Diabetes mellitus is considered a higher CV risk for women than men. The risk for men is 10.1%, and the risk for women is 19.1%.8 This increased risk may be associated with added risk factors like obesity, physical inactivity, hypertension, and hyperlipidemia. Hispanic women have double the rate of type 2 diabetes mellitus than non-Hispanic White women, which puts them at an even higher risk.1 Further, women age 45 or younger with diabetes have a sixfold increase in the risk of developing acute coronary syndrome.9 Aggressive risk prevention in women with diabetes mellitus is warranted; however, women with diabetes mellitus are treated less aggressively for risk factors than men with diabetes.10
Metabolic syndrome is a combination of risk factors and includes three of the following: fasting plasma glucose (FPG) of at least 100 mg/dL or the treatment of hyperglycemia; HDL-C less than 50 mg/dL in women or treatment for low HDL-C; waist circumference of more than 88 cm (34.6 in) in women (the threshold varies based on specific countries and ethnicity such as Asian individuals); triglyceride levels of at least 150 mg/dL or those receiving treatment for elevated triglyceride levels; systolic BP of at least 130 mm Hg or diastolic BP of at least 85 mm Hg or treatment of hypertension.1 Metabolic syndrome has been identified as the chief risk factor in women who have had an MI at an early age.5,11 In a systematic review, diet and lifestyle modifications were shown to improve all five factors associated with metabolic syndrome.12
Although fewer women than men smoke, women have a 25% higher risk of developing CVD than male smokers.5 Globally, tobacco use accounted for 1.9 million female deaths in 2015.1 In addition, female smokers had more than double the risk of sudden cardiac death than women who never smoked.13
Obesity is a known risk factor for CVD and this risk is compounded with obesity-associated risk factors such as hypertension, hyperlipidemia, physical inactivity, and insulin resistance. A body mass index (BMI) of 25 to 29.9 is considered overweight, and a BMI greater than 30 is considered obese.14 Measurement of waist circumference is also recommended when BMI is 25 to 34.9. Obesity in women is prevalent with an estimated 66.4% of women in the US being either overweight or obese. The highest rates are in non-Hispanic Black women (82.2%) and Hispanic women (77.1%) with non-Hispanic White women not far behind (63.7%).1 In addition, more women than men are considered obese and women with obesity have a greater risk of coronary artery disease than men.6
Inactivity is a prevalent risk factor for heart disease in women. In 2016, fewer women than men (18.8% versus 26.3%) met the aerobic and strengthening recommendations set in the 2008 Physical Activity Guidelines for Americans (the most recent guidelines available in 2016).1 The benefits of exercise are very clear; in fact, researchers in the INTERHEART study reported that exercise was more cardioprotective in women than men.6 Assessing the woman's usual activity level is an important aspect of the patient history.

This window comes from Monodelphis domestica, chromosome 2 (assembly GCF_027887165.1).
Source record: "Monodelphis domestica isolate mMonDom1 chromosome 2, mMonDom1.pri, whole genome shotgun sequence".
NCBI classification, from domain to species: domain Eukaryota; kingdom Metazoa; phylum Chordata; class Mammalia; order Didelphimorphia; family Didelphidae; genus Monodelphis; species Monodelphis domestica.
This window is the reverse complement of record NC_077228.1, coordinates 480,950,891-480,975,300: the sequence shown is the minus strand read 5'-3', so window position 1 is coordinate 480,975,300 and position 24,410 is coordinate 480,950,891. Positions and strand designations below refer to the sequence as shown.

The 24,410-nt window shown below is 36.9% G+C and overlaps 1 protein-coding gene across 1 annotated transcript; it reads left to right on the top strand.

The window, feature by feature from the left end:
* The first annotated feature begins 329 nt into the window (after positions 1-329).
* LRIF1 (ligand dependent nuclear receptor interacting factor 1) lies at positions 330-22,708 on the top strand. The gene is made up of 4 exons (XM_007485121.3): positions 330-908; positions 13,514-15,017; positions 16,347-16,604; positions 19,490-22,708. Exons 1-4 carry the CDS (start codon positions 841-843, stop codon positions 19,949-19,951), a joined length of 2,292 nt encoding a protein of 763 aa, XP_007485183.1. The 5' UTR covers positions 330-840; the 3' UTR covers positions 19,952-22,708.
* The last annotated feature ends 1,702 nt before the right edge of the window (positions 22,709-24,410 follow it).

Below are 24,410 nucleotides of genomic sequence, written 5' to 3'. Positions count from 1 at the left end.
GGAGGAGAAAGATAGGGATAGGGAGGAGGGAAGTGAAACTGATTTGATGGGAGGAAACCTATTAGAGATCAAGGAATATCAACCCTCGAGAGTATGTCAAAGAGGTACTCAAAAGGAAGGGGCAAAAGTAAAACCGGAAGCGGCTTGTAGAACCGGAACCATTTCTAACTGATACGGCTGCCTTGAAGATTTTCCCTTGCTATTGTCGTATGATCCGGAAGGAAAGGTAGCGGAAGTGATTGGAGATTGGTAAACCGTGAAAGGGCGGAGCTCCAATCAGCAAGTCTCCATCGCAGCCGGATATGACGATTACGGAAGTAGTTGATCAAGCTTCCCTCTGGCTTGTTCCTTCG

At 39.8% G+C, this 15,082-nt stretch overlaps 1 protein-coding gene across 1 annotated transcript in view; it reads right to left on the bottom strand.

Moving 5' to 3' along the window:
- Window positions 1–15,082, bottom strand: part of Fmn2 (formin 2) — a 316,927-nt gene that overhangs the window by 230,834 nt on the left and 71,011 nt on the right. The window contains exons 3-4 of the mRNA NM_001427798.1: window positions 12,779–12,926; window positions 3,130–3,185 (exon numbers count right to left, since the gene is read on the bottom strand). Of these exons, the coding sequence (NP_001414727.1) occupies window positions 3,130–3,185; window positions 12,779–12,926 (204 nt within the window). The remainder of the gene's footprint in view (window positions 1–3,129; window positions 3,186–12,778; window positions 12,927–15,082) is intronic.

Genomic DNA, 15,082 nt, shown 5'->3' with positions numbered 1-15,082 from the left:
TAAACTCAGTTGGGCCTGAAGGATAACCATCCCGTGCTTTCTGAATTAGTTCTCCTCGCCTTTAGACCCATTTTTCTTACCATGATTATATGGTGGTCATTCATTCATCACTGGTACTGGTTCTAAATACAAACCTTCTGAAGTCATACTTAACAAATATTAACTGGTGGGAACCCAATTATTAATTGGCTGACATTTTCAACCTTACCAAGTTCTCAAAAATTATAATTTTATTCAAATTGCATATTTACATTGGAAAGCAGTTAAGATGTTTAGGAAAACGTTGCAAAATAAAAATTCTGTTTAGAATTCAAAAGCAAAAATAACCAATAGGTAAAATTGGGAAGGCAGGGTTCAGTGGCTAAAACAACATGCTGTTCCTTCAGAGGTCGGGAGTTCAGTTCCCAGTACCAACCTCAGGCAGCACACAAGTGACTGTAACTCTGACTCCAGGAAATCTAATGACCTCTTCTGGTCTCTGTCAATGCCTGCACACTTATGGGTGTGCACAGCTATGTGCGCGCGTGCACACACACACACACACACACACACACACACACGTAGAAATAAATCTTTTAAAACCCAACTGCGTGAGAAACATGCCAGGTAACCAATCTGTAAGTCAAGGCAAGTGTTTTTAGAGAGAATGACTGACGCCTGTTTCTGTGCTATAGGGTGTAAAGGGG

Nontraditional risk factors
Nontraditional risk factors include pregnancy-related disorders, autoimmune disease, radiation and chemotherapy for breast cancer, and stress or depression. These risk factors are either unique to women or are more predominant in women.
Women age 55 or younger who experience depression are at a higher risk for developing CVD and at a higher risk for death from CVD than men.15 Stress can cause physiologic consequences as well as make it difficult to stick to a healthy lifestyle plan. Stress is often associated with other unhealthy habits like smoking and overeating, which add to the risk of CVD. Stress reduction and treatment of depression are important for maintaining a woman's CV health.
Treatment with certain chemotherapy drugs and radiation therapy for breast cancer can increase a woman's risk of CVD. CVD becomes apparent in these women 7 years after being diagnosed with breast cancer.16
Women who experience gestational hypertensive disorders and diabetes have an increased incidence of hypertension and CVD later in life.17 Gestational diabetes, preeclampsia, and pregnancy-induced hypertension were identified as risk factors for women in the 2011 guidelines, Effectiveness-Based Guidelines for the Prevention of Cardiovascular Disease in Women, published by the American Heart Association.18
Female predominant autoimmune diseases like rheumatoid arthritis, systemic lupus erythematosus, and scleroderma increase the risk of CVD.6,18 These autoimmune disorders are prevalent in women with CVD.
Inflammatory markers. Systemic inflammation is associated with the development of CVD. Several inflammatory biomarkers can be used to detect inflammation. The inflammatory marker most studied in women is high sensitivity C reactive protein.19 Although it has been shown to improve risk prediction for CVD in women, it is not currently recommended for routine assessment of risk factors.18 It is, however, useful in making decisions about statin therapy in intermediate-risk women.18-21